The cost of dedication

Old season ticket
Ticket from the olden-days

Now, as all those among you lucky enough to be season ticket holders at the finest club in the land will attest, this week the renewal forms for next year dropped onto the mat – or to be precise, arrived in the inbox.

The eagle/misty-eyed will have noticed that one thing has been consigned to history – the self-addressed and stamped postcard that used to boomerang its way back to you once the paperwork had been received by the club. Being a middle-aged and grumpy sort of bloke, I miss that postcard already.

The other thing that disappeared, alongside the old ground itself, was the paper season ticket, which resembled a raffle ticket book, with its tear-out matchday tickets at the front and indecipherable coloured cup-tie coupons and special match vouchers at the back.

Replays and other assorted unscheduled matches required a special kind of intelligence to arrange tickets for: the ability to pick out the correct voucher (“is it coupon B, or special match voucher 21?”). These things came with experience. You could always tell the rookie season ticket holder in such circumstances, skimming through the book in a blind panic as deadline day for ticket applications loomed.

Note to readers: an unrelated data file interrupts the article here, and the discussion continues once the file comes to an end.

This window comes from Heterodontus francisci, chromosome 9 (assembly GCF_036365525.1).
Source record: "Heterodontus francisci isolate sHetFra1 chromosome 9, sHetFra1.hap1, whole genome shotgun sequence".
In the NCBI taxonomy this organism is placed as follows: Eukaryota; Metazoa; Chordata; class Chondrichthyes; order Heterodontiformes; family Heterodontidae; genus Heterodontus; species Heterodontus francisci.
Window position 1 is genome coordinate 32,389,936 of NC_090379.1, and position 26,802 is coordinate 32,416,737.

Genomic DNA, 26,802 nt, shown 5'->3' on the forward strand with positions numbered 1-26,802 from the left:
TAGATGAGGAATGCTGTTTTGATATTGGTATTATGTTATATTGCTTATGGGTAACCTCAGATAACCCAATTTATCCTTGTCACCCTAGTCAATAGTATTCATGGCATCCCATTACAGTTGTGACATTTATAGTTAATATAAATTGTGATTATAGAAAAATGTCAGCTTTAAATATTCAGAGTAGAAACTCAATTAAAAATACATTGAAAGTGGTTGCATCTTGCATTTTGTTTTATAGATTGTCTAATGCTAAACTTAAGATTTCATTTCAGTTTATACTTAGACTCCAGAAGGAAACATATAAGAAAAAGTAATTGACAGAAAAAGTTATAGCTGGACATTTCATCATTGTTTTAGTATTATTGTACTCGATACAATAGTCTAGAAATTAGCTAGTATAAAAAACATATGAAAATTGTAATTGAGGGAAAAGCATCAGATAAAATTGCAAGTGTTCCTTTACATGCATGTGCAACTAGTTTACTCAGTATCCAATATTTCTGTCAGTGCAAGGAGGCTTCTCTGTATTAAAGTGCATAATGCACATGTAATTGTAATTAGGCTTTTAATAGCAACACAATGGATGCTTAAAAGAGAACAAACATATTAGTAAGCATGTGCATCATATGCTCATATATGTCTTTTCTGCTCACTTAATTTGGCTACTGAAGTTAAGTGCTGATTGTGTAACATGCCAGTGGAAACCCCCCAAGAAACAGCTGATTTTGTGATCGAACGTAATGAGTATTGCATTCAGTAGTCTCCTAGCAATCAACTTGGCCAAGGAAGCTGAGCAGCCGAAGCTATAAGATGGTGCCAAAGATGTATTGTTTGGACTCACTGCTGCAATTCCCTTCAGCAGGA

The other two things that have changed considerably are the price, and the availability.

Getting my first season ticket, in the year we signed Kiwomya, Helder and Hartson in a desperate attempt to climb the table prior to George Graham’s sacking, required nothing more than a phone call to the club. They had plenty available and all I had to do was head down to the ground and choose the two seats I wanted.

As for price, well in 1994-5 I paid £260 for my season ticket, naturally in the East Lower at Highbury. The price rises thereafter mirrored the huge increase in popularity of the game itself, the arrival of expensive European players and of course, the huge growth in player wages.

The club has to its credit held prices now for three seasons running – though they were admittedly already among the highest in the land – but the prices below do nevertheless indicate the inflation in ticket prices at Arsenal since the conception of the Premier League. I only now have two of the electronic stubs – inserted inside the cover of each season ticket – to indicate the prices I paid, but suffice to say that in the four years between 94 and 98 the ticket price had risen from £260 to £390, and by 2008, it was nearer £900.

Still, every season I moan about the cost, yet every season I’m back for more.

It’s a little bit addictive…